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Kid’s City Guides

We are all about making budget travel with children manageable and fun.

St. Paul's and Getting Your Kids to Love Shakespeare

St. Paul's and Getting Your Kids to Love Shakespeare

Activity: St. Paul's/The Globe. Tube Stop: St. Paul's Cost: Free (except theater tickets!) Hours: Shows usually start at 2 or 7:30.

Take the tube to St. Paul's Cathedral. This building is beyond huge! Make sure to circle all the way around it and see if you can find some pigeons to feed on the steps of Saint Paul. This is a good time to treat your children to a loud solo of "Feed the Birds" from Mary Poppins. Once everyone is sufficiently embarrassed, head across The Millennium Bridge (Death Eaters destroyed this bridge in HP 7) to the round brown and white theater house. You will pass The Tate Modern on your way there (big modern art museum, free and worth a look if you have time).

Seeing a play at The Globe is a life-highlight experience. Look ahead to see what's on. I like to book "groundling" tickets. What this means is that you are standing right next to the stage! If you have good shoes, this is an amazing experience. The actors talk RIGHT to you and you are close enough to touch their feet. If you don't feel like standing, book a sitting ticket in one of the pews. Bring a blanket because the theater has no roof!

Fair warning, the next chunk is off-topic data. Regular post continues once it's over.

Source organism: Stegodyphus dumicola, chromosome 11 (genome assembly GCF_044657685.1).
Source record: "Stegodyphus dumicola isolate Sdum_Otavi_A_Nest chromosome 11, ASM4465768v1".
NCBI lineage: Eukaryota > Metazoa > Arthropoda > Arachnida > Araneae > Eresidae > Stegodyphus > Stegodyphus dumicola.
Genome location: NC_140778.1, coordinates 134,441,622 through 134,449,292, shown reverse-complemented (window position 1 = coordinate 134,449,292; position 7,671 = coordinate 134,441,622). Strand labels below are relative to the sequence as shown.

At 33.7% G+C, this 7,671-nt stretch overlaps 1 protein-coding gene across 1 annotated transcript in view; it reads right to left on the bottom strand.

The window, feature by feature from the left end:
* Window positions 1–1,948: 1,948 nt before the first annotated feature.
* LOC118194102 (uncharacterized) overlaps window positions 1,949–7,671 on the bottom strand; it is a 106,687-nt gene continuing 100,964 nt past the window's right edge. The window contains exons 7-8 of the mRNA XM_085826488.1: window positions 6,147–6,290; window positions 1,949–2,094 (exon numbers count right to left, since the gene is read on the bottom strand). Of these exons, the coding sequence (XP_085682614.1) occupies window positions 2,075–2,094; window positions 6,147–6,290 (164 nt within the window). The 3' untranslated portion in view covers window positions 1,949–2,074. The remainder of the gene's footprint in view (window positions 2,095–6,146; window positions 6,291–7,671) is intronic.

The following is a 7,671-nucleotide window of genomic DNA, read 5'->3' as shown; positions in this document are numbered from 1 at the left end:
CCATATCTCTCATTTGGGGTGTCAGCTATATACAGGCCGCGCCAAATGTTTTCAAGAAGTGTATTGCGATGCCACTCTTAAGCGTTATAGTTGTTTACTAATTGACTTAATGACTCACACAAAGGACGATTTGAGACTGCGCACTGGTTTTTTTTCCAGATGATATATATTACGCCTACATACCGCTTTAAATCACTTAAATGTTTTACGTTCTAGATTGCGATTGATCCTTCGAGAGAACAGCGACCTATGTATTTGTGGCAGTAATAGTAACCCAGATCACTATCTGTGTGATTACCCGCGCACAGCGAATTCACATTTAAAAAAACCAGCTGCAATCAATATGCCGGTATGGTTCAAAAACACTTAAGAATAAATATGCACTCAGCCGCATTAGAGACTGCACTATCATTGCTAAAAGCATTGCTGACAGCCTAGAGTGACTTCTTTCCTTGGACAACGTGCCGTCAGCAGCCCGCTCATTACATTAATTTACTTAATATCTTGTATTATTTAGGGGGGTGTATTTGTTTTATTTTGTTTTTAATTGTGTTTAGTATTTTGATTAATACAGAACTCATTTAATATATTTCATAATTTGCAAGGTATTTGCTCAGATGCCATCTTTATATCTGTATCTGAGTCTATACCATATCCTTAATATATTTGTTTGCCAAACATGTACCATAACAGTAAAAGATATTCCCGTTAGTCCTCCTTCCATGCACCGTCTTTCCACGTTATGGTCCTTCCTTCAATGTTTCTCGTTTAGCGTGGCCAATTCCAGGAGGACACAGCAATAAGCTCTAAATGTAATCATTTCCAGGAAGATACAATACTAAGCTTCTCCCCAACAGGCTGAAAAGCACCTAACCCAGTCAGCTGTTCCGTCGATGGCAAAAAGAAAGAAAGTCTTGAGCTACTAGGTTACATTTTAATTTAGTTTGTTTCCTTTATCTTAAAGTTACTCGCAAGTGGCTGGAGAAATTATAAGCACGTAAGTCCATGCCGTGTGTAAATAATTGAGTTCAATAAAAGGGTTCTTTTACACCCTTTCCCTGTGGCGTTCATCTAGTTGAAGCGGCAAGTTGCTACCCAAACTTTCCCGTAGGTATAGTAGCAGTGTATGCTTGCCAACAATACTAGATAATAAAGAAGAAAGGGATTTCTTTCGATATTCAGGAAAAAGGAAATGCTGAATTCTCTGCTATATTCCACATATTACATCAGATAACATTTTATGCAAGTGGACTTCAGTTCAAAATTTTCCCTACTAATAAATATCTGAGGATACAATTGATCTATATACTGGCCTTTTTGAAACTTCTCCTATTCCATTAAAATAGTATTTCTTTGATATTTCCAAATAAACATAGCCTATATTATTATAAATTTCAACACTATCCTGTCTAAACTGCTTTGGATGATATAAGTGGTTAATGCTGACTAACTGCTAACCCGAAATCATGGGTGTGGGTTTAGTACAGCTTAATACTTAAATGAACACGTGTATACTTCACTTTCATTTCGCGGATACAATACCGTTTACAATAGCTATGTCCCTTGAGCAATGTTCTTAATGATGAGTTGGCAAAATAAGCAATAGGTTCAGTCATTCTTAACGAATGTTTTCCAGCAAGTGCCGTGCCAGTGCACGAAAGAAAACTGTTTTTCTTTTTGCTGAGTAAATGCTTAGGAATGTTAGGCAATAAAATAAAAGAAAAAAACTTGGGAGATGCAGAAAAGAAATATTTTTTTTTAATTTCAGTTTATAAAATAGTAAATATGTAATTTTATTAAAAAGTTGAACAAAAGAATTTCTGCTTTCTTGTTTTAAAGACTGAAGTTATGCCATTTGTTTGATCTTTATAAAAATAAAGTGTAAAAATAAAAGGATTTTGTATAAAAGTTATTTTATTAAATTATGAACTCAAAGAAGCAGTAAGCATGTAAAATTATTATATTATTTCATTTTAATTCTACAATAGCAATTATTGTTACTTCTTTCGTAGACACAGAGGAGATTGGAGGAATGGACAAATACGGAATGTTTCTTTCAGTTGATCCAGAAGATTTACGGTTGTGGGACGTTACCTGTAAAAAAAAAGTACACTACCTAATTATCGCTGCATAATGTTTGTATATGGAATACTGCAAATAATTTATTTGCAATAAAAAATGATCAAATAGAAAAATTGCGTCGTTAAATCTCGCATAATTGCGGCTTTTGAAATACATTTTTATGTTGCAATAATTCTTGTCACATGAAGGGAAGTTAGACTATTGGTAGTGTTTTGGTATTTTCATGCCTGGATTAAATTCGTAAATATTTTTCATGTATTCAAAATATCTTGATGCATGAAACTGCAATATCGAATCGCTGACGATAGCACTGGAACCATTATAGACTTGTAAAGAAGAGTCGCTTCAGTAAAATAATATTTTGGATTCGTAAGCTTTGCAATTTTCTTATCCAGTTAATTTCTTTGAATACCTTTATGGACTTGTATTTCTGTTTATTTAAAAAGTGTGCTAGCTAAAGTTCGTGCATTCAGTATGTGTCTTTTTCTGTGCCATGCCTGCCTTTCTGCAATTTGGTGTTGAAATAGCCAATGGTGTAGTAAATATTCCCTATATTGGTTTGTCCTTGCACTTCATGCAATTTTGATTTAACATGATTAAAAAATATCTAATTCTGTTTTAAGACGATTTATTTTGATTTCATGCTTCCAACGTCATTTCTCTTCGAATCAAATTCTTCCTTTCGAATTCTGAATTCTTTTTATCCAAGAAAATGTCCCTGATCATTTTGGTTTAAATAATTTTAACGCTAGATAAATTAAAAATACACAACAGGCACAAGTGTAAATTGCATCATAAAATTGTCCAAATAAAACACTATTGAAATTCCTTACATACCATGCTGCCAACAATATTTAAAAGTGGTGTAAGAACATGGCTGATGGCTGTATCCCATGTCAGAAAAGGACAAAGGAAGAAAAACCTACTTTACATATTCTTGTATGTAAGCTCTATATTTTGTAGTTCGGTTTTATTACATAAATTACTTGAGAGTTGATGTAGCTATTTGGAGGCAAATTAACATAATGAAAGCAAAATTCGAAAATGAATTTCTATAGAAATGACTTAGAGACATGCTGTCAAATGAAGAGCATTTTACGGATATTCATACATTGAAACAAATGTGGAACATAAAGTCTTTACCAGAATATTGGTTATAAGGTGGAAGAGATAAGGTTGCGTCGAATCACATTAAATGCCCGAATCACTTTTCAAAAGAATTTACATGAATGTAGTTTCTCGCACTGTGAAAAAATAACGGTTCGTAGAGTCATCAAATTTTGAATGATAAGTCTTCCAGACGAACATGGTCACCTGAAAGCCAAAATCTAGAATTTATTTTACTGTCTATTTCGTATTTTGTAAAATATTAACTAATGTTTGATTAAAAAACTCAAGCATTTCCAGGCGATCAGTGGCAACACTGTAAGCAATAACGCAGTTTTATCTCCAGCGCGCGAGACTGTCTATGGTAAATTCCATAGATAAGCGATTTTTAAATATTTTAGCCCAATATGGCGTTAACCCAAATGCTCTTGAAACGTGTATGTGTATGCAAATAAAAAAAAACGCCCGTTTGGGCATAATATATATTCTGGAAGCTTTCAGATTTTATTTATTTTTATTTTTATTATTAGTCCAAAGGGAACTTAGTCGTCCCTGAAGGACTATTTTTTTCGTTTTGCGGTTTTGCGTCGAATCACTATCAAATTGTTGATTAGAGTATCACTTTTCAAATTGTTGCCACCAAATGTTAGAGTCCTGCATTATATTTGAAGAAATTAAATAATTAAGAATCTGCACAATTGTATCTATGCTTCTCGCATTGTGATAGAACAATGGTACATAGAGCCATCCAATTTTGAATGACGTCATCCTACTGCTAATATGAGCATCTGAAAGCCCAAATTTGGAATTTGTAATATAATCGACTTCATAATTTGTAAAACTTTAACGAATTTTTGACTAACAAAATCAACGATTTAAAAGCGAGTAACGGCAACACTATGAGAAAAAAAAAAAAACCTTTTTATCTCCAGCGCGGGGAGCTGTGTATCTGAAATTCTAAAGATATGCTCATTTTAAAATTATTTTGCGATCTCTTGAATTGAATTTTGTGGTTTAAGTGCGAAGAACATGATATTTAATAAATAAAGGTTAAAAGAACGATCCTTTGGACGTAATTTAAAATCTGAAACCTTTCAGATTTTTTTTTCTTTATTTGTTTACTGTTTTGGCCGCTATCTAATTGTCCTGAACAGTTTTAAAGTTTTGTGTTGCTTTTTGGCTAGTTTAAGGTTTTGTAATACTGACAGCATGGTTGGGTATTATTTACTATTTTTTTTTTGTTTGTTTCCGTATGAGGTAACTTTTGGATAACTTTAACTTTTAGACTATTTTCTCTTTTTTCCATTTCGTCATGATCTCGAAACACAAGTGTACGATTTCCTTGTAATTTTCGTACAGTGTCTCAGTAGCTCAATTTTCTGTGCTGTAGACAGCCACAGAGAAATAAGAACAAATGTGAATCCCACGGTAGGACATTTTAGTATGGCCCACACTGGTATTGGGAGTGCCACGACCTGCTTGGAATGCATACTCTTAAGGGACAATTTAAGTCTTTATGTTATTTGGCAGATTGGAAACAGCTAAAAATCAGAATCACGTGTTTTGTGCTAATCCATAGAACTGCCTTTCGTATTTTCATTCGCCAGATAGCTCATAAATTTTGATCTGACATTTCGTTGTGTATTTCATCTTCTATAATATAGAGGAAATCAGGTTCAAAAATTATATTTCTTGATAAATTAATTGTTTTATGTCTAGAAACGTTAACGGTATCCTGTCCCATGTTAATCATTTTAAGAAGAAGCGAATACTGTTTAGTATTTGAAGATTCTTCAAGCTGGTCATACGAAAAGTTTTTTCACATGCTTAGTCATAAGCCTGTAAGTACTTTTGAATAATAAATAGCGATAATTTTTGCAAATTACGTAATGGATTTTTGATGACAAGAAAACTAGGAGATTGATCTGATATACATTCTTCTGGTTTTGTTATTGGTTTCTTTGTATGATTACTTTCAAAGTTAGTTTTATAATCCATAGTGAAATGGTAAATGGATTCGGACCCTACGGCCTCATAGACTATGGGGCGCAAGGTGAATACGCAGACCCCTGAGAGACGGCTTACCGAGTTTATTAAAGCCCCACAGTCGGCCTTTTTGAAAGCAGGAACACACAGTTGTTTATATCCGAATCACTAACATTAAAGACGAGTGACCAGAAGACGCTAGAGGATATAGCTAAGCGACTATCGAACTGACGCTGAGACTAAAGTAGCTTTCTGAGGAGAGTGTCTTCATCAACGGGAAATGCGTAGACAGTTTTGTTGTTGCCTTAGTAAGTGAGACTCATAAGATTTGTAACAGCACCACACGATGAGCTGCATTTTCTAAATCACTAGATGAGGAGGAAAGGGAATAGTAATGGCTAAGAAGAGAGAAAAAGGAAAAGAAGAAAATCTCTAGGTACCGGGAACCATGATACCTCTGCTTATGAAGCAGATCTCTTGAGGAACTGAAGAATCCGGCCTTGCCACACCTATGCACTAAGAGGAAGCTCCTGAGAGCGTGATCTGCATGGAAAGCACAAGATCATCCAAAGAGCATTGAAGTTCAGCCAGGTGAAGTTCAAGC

The best way to introduce your kids to Shakespeare is to see a play with them. Look up what's playing and brief them on the plot beforehand. Don't intervene too much, just let them enjoy the show. The actors and actresses that perform at the Globe are SO talented, they can bring Shakespeare alive for even the youngest patron. Sometimes I think children are actually better at seeing Shakespeare than adults. They're used to not understanding absolutely everything and just enjoying what they are able to follow.

It's hard to sum up Shakespeare's genius, but once you start to study his works, you see him everywhere. He did so much for the English language. There probably isn't a day that goes by that you don't hear some turn of phrase that he coined.

Talk to your kids about how even though his plays are old, many of the problems in the plays are similar to those we face today. In fact, his plots and characters are so good, that Hollywood still uses them! Pay attention to the names he uses. Lorenzo's name comes from The Merchant of Venice! Each name is carefully chosen for the character and will tell you something about them. Ok enough of me nerding out about Shakespeare, here are some good family movies with Shakespeare plots to get your kids geared up for whatever you happen to be seeing:

Romeo and Juliet: West Side Story, Romeo + Juliet (with Leonardo), Gnomeo and Juliet, Shakespeare in Love (not for kids), Warm Bodies

The Taming of the Shrew: 10 Things I Hate About You, Kiss Me Kate

Twelfth Night: She's the Man

Hamlet: Lion King

Julius Caesar: Mean Girls (loose, but it works)

My favorite plays for kids: A Midsummer Night's Dream, Romeo and Juliet, Much Ado About Nothing, Macbeth (can be gruesome, but it keeps their interest!).

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Westminster Abbey With Kids

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